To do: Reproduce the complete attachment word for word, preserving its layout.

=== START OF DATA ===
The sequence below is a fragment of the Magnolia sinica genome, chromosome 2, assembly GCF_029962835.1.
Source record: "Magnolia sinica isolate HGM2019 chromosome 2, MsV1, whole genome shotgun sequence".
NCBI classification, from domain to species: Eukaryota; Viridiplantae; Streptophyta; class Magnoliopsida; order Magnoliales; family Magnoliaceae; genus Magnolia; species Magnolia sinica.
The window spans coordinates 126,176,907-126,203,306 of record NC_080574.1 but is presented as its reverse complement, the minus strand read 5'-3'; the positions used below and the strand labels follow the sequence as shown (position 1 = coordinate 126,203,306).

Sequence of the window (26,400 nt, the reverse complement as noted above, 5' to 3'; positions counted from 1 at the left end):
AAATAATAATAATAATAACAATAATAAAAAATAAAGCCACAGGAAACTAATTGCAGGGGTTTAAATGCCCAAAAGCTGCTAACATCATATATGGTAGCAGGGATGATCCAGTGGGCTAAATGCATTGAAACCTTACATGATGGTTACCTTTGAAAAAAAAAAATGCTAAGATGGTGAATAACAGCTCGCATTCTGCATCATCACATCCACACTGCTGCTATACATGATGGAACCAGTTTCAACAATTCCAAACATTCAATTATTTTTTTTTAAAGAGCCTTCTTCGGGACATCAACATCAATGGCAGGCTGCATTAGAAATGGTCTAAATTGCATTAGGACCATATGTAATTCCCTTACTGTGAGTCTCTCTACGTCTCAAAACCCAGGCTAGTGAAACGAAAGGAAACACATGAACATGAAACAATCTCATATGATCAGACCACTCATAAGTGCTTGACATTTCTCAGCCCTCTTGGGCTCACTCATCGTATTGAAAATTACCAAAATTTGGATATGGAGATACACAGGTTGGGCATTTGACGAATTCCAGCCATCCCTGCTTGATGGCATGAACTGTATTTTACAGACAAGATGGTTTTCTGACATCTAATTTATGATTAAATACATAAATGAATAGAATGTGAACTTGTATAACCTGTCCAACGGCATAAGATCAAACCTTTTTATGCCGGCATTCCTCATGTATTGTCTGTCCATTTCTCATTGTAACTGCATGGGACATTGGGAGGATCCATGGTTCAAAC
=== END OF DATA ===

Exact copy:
The sequence below is a fragment of the Magnolia sinica genome, chromosome 2, assembly GCF_029962835.1.
Source record: "Magnolia sinica isolate HGM2019 chromosome 2, MsV1, whole genome shotgun sequence".
NCBI classification, from domain to species: Eukaryota; Viridiplantae; Streptophyta; class Magnoliopsida; order Magnoliales; family Magnoliaceae; genus Magnolia; species Magnolia sinica.
The window spans coordinates 126,176,907-126,203,306 of record NC_080574.1 but is presented as its reverse complement, the minus strand read 5'-3'; the positions used below and the strand labels follow the sequence as shown (position 1 = coordinate 126,203,306).

Sequence of the window (26,400 nt, the reverse complement as noted above, 5' to 3'; positions counted from 1 at the left end):
AAATAATAATAATAATAACAATAATAAAAAATAAAGCCACAGGAAACTAATTGCAGGGGTTTAAATGCCCAAAAGCTGCTAACATCATATATGGTAGCAGGGATGATCCAGTGGGCTAAATGCATTGAAACCTTACATGATGGTTACCTTTGAAAAAAAAAAATGCTAAGATGGTGAATAACAGCTCGCATTCTGCATCATCACATCCACACTGCTGCTATACATGATGGAACCAGTTTCAACAATTCCAAACATTCAATTATTTTTTTTTAAAGAGCCTTCTTCGGGACATCAACATCAATGGCAGGCTGCATTAGAAATGGTCTAAATTGCATTAGGACCATATGTAATTCCCTTACTGTGAGTCTCTCTACGTCTCAAAACCCAGGCTAGTGAAACGAAAGGAAACACATGAACATGAAACAATCTCATATGATCAGACCACTCATAAGTGCTTGACATTTCTCAGCCCTCTTGGGCTCACTCATCGTATTGAAAATTACCAAAATTTGGATATGGAGATACACAGGTTGGGCATTTGACGAATTCCAGCCATCCCTGCTTGATGGCATGAACTGTATTTTACAGACAAGATGGTTTTCTGACATCTAATTTATGATTAAATACATAAATGAATAGAATGTGAACTTGTATAACCTGTCCAACGGCATAAGATCAAACCTTTTTATGCCGGCATTCCTCATGTATTGTCTGTCCATTTCTCATTGTAACTGCATGGGACATTGGGAGGATCCATGGTTCAAAC